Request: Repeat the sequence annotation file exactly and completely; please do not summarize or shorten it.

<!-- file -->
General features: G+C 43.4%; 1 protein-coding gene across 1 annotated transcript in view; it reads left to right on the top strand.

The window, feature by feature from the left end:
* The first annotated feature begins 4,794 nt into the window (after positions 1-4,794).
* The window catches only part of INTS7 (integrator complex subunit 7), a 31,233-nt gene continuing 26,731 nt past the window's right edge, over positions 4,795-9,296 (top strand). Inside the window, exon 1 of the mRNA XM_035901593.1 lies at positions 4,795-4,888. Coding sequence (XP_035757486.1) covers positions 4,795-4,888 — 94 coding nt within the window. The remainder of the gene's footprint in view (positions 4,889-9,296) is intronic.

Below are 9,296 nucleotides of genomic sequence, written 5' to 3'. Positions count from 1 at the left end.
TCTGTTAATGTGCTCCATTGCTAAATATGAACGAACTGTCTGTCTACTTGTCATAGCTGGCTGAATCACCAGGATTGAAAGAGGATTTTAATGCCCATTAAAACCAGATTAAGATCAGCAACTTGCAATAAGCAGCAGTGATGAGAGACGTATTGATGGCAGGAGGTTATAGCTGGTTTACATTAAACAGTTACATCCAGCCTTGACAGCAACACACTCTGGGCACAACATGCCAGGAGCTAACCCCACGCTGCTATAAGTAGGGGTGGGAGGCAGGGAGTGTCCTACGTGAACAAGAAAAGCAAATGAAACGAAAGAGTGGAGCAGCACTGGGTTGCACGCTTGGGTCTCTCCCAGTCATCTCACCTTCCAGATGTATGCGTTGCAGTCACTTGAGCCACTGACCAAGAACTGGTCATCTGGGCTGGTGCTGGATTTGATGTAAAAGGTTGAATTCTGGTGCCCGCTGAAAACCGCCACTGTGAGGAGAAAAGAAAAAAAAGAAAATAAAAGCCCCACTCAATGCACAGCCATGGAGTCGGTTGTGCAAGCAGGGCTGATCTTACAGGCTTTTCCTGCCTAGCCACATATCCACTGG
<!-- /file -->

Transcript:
General features: G+C 43.4%; 1 protein-coding gene across 1 annotated transcript in view; it reads left to right on the top strand.

The window, feature by feature from the left end:
* The first annotated feature begins 4,794 nt into the window (after positions 1-4,794).
* The window catches only part of INTS7 (integrator complex subunit 7), a 31,233-nt gene continuing 26,731 nt past the window's right edge, over positions 4,795-9,296 (top strand). Inside the window, exon 1 of the mRNA XM_035901593.1 lies at positions 4,795-4,888. Coding sequence (XP_035757486.1) covers positions 4,795-4,888 — 94 coding nt within the window. The remainder of the gene's footprint in view (positions 4,889-9,296) is intronic.

Below are 9,296 nucleotides of genomic sequence, written 5' to 3'. Positions count from 1 at the left end.
TCTGTTAATGTGCTCCATTGCTAAATATGAACGAACTGTCTGTCTACTTGTCATAGCTGGCTGAATCACCAGGATTGAAAGAGGATTTTAATGCCCATTAAAACCAGATTAAGATCAGCAACTTGCAATAAGCAGCAGTGATGAGAGACGTATTGATGGCAGGAGGTTATAGCTGGTTTACATTAAACAGTTACATCCAGCCTTGACAGCAACACACTCTGGGCACAACATGCCAGGAGCTAACCCCACGCTGCTATAAGTAGGGGTGGGAGGCAGGGAGTGTCCTACGTGAACAAGAAAAGCAAATGAAACGAAAGAGTGGAGCAGCACTGGGTTGCACGCTTGGGTCTCTCCCAGTCATCTCACCTTCCAGATGTATGCGTTGCAGTCACTTGAGCCACTGACCAAGAACTGGTCATCTGGGCTGGTGCTGGATTTGATGTAAAAGGTTGAATTCTGGTGCCCGCTGAAAACCGCCACTGTGAGGAGAAAAGAAAAAAAAGAAAATAAAAGCCCCACTCAATGCACAGCCATGGAGTCGGTTGTGCAAGCAGGGCTGATCTTACAGGCTTTTCCTGCCTAGCCACATATCCACTGG